Finding Roman London
It was the Romans who first established a settlement where the mighty city of London now stands back in AD 43. They chose the area marked by three hills situated by the River Thames : Ludgate Hill, Tower Hill and Cornhill and called the place Londinium. The Romans were to stay in London for around 400 years and there is still a collection of interesting sites for the modern day traveller to seek out and enjoy, even though much of it hardly gets a second glance from tourists and residents alike.
The Romans built a stone wall around their city and remains of this can be seen in several places around the Square Mile. You can follow the path of the old wall, perhaps starting at Trinity Place on Tower Hill , where a ten foot wide and twenty foot high section of Roman wall still stands. The next surviving portion of the wall can be seen in the courtyard of an office building on Coopers Row. The line of the wall then passes through Fenchurch Street station, American Square, Vine Street and into Jewry Street. Aldgate is next landmark and is where one of the Roman city gates once stood. The line of the ancient wall runs from there into Duke Street Place and onto Bevis Marks. From here the wall runs across Bishopsgate and then along London Wall, the street that derives its name from the ancient Roman fortification. Noble Street is just off London Wall and here sections of the wall and some impressive remains of a Roman fort are clearly visible. There is a substantial section of a round bastion tower at Cripplegate. The Chamberlain Hotel , which is at 130 Minories by the Aldgate would make a perfect base for an exploration of the old Roman Wall.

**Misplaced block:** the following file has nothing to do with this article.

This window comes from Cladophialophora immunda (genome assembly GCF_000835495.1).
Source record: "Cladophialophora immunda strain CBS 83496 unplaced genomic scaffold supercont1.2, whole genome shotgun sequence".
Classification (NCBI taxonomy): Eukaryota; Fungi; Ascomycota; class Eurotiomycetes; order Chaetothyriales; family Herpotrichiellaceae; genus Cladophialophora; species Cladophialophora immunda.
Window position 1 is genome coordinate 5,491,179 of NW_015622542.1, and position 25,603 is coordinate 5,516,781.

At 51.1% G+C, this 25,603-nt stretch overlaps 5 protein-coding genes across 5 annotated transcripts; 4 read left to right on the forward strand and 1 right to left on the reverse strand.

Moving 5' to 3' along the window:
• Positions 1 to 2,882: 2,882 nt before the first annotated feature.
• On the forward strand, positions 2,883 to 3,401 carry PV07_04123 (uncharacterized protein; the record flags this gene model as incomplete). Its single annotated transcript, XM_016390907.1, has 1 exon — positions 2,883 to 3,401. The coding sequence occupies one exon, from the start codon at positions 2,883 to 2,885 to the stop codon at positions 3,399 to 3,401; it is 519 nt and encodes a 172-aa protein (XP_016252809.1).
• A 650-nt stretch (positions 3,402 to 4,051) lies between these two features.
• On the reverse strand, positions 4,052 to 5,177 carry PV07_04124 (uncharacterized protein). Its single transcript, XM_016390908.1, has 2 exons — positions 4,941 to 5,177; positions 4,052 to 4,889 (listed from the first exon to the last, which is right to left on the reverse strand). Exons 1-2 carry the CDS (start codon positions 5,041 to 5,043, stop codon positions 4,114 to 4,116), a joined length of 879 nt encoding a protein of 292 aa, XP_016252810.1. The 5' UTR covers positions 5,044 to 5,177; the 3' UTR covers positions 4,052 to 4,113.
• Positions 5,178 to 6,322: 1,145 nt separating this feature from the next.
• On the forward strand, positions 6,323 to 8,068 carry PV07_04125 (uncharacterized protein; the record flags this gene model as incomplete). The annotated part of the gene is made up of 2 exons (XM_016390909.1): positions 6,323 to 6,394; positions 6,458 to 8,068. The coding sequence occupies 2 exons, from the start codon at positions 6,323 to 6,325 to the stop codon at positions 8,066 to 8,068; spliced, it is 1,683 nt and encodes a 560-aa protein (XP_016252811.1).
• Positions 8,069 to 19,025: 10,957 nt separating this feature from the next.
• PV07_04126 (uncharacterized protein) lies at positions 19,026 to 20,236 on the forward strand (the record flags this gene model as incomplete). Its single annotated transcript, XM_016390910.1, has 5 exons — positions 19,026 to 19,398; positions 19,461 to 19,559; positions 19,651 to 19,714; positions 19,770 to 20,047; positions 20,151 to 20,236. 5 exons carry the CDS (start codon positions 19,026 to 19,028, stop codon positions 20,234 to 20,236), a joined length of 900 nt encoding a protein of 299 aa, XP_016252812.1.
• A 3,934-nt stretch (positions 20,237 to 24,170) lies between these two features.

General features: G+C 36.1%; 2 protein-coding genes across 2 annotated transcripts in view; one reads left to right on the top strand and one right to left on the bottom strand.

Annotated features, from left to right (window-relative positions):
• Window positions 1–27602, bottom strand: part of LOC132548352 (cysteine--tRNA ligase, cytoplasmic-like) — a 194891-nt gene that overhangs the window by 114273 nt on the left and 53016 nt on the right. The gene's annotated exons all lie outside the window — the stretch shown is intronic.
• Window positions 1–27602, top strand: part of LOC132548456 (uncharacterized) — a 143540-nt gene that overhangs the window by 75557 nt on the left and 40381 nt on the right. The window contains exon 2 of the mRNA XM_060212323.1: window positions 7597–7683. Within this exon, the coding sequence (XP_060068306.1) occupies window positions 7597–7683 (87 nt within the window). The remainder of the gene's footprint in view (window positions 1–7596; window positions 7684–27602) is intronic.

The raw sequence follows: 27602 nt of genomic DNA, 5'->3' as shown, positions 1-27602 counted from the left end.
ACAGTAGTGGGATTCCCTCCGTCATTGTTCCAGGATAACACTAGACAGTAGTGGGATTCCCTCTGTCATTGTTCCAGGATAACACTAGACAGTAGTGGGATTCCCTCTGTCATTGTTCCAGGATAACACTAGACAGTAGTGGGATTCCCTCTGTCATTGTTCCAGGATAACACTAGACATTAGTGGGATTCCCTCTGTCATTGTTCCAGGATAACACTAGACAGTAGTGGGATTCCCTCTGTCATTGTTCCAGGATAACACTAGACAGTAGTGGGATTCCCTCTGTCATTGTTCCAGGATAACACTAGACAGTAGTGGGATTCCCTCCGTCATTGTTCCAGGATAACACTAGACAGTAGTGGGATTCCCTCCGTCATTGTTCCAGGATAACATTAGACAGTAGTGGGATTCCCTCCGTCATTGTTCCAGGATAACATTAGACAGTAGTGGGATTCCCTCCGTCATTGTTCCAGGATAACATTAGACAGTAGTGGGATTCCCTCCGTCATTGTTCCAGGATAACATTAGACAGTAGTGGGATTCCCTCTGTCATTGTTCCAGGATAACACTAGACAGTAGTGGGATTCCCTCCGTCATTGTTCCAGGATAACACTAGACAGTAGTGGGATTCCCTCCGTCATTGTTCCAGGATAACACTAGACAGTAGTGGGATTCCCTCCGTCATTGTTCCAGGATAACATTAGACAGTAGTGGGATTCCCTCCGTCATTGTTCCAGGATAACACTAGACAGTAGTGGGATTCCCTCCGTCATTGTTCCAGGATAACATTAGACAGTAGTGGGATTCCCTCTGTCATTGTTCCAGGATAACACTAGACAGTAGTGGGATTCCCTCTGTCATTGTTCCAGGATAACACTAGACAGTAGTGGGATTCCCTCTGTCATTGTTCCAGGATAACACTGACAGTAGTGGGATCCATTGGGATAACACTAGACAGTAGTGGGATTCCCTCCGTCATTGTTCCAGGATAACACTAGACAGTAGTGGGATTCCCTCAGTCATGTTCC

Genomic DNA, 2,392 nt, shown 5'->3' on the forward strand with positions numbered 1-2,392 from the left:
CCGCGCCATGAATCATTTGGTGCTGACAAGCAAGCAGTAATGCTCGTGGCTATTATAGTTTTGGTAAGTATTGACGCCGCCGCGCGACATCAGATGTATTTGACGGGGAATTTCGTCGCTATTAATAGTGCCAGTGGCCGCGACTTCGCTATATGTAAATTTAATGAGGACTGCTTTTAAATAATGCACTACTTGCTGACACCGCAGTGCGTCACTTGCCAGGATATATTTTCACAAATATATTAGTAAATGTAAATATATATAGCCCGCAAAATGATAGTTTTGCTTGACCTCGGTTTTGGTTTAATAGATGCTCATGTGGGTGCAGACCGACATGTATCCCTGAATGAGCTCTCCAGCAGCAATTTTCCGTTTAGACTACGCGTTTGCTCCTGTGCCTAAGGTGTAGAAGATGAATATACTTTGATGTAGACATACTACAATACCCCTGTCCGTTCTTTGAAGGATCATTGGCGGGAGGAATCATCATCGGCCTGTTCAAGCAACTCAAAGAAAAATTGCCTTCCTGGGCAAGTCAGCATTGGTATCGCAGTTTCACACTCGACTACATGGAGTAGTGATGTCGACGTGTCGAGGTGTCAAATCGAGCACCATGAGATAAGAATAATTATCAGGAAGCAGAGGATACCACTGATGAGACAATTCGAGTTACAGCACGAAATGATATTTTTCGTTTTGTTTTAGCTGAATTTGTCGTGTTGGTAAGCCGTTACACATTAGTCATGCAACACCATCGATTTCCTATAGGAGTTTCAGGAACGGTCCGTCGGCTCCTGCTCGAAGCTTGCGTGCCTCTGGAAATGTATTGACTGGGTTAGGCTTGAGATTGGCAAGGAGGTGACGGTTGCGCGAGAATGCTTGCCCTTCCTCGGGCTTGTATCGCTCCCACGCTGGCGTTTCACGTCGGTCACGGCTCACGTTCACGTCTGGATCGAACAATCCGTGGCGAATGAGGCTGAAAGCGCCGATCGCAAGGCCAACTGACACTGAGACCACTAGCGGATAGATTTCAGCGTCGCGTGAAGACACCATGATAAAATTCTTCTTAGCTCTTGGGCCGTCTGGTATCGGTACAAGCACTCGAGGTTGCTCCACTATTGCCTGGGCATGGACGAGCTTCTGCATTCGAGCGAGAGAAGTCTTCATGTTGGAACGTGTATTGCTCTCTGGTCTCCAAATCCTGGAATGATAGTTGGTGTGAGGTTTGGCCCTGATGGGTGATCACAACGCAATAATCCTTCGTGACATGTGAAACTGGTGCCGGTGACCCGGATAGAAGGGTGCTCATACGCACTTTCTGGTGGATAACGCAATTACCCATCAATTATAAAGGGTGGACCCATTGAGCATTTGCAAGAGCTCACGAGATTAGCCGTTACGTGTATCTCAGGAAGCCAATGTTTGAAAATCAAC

Museum of London archaeologists unearthed the capital's only Roman amphitheatre under Guildhall Yard in 1988. Their work meant that, 15 years after the discovery, the doors to the amphitheatre opened again for the first time in around 2,000 years. The amphitheatre is part of the exhibition at the Guildhall Art Gallery at Moorgate . The Museum of London, which is on London Wall, has a collection 47,000 objects dating from the Roman occupation. Most of these objects were found during excavations prompted by accidental discoveries as the result of building work in the City of London and the Southwark area. The galleries at the Museum of London contain hundreds of craft tools, pottery and glass vessels. The museum even has reconstructed Roman rooms and models that show how people lived, worked and were entertained. The marble sculptures from the Temple of Mithras on show there are considered to be among the finest works of Roman art ever found in Britain. The hotel at 196 Bishopsgate is ideally located in the City of London and would make an ideal base for a visit to both museums.
Boudica, the Celtic Queen, came to Roman London in fury and burned it to the ground in AD 60. There is a legend, although it has little or no archeological evidence to support it, that suggests the Celtic queen was buried under what is now platform 9 and 10 at Kings Cross station. The busy London station serving lines going North is built upon what some believe was the site of the Queenís defeat in battle with Roman commander Suetonius Paulinus.
St Paulís Cathedral is probably Londonís most famous place of worship but very close to Wren ís masterpiece is the remains of a much older religious site. The Roman temple of Mithras was discovered after the Second World War , during building work beside nearby Walbrook. Construction at the original site meant the temple was moved to its present location in Temple Court at the corner of Queen Victoria Street. The stylish Crowne Plaza hotel is just a minutes walk from St Paulís cathedral, making it an ideal place to stay for a visitor on a trip back into Londonís Roman past.
One of the Roman Londonís most interesting artefacts is the London Stone, located in Cannon Street and protected behind an iron grating. This seemingly humble stone marked the point from which the Romans measured all distances in Britannia and thus it sits at the heart of the Roman province. Threadneedles is a fabulous hotel situated in a converted banking hall in the heart of the city. It is close enough to all of the sites mentioned in this article to make it a perfect base for exploring the 2,000 year old Roman history of the City of London.
If you like this, Share it
This page visited 10893 times since 3rd March 2010